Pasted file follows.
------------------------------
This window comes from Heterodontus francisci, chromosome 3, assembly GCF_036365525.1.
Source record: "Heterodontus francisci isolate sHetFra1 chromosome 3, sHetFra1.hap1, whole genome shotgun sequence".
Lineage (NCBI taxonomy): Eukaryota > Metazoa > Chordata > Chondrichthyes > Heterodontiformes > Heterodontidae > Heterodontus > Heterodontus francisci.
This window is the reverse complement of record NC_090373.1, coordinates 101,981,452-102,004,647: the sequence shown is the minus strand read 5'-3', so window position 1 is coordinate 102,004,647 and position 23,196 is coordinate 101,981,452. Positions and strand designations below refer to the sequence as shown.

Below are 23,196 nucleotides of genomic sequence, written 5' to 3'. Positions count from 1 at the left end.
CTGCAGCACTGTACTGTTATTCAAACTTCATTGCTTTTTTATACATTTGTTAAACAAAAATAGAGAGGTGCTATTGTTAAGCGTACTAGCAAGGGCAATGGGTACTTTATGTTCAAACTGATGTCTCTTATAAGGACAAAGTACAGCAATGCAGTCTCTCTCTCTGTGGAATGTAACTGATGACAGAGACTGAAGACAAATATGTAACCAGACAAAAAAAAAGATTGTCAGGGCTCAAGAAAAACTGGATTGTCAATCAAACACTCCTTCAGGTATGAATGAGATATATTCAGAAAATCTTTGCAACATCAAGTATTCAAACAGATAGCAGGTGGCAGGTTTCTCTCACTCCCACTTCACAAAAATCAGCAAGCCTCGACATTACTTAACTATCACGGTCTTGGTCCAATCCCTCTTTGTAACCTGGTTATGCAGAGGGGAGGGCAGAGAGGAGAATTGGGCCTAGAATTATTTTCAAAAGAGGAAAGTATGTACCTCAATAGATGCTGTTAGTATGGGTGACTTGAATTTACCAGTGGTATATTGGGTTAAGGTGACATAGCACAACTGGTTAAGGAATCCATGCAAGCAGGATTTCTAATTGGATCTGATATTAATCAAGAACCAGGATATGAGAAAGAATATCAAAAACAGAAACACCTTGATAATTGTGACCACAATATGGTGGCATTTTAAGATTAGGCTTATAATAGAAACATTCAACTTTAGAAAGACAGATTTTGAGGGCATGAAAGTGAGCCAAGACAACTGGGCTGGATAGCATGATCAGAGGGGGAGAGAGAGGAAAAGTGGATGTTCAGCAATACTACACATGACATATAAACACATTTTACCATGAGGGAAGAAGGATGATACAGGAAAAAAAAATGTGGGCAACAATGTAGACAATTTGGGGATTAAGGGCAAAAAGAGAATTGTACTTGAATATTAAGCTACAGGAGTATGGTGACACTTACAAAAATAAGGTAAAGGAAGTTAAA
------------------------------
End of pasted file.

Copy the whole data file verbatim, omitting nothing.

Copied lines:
This window comes from Heterodontus francisci, chromosome 3, assembly GCF_036365525.1.
Source record: "Heterodontus francisci isolate sHetFra1 chromosome 3, sHetFra1.hap1, whole genome shotgun sequence".
Lineage (NCBI taxonomy): Eukaryota > Metazoa > Chordata > Chondrichthyes > Heterodontiformes > Heterodontidae > Heterodontus > Heterodontus francisci.
This window is the reverse complement of record NC_090373.1, coordinates 101,981,452-102,004,647: the sequence shown is the minus strand read 5'-3', so window position 1 is coordinate 102,004,647 and position 23,196 is coordinate 101,981,452. Positions and strand designations below refer to the sequence as shown.

Below are 23,196 nucleotides of genomic sequence, written 5' to 3'. Positions count from 1 at the left end.
CTGCAGCACTGTACTGTTATTCAAACTTCATTGCTTTTTTATACATTTGTTAAACAAAAATAGAGAGGTGCTATTGTTAAGCGTACTAGCAAGGGCAATGGGTACTTTATGTTCAAACTGATGTCTCTTATAAGGACAAAGTACAGCAATGCAGTCTCTCTCTCTGTGGAATGTAACTGATGACAGAGACTGAAGACAAATATGTAACCAGACAAAAAAAAAGATTGTCAGGGCTCAAGAAAAACTGGATTGTCAATCAAACACTCCTTCAGGTATGAATGAGATATATTCAGAAAATCTTTGCAACATCAAGTATTCAAACAGATAGCAGGTGGCAGGTTTCTCTCACTCCCACTTCACAAAAATCAGCAAGCCTCGACATTACTTAACTATCACGGTCTTGGTCCAATCCCTCTTTGTAACCTGGTTATGCAGAGGGGAGGGCAGAGAGGAGAATTGGGCCTAGAATTATTTTCAAAAGAGGAAAGTATGTACCTCAATAGATGCTGTTAGTATGGGTGACTTGAATTTACCAGTGGTATATTGGGTTAAGGTGACATAGCACAACTGGTTAAGGAATCCATGCAAGCAGGATTTCTAATTGGATCTGATATTAATCAAGAACCAGGATATGAGAAAGAATATCAAAAACAGAAACACCTTGATAATTGTGACCACAATATGGTGGCATTTTAAGATTAGGCTTATAATAGAAACATTCAACTTTAGAAAGACAGATTTTGAGGGCATGAAAGTGAGCCAAGACAACTGGGCTGGATAGCATGATCAGAGGGGGAGAGAGAGGAAAAGTGGATGTTCAGCAATACTACACATGACATATAAACACATTTTACCATGAGGGAAGAAGGATGATACAGGAAAAAAAAATGTGGGCAACAATGTAGACAATTTGGGGATTAAGGGCAAAAAGAGAATTGTACTTGAATATTAAGCTACAGGAGTATGGTGACACTTACAAAAATAAGGTAAAGGAAGTTAAA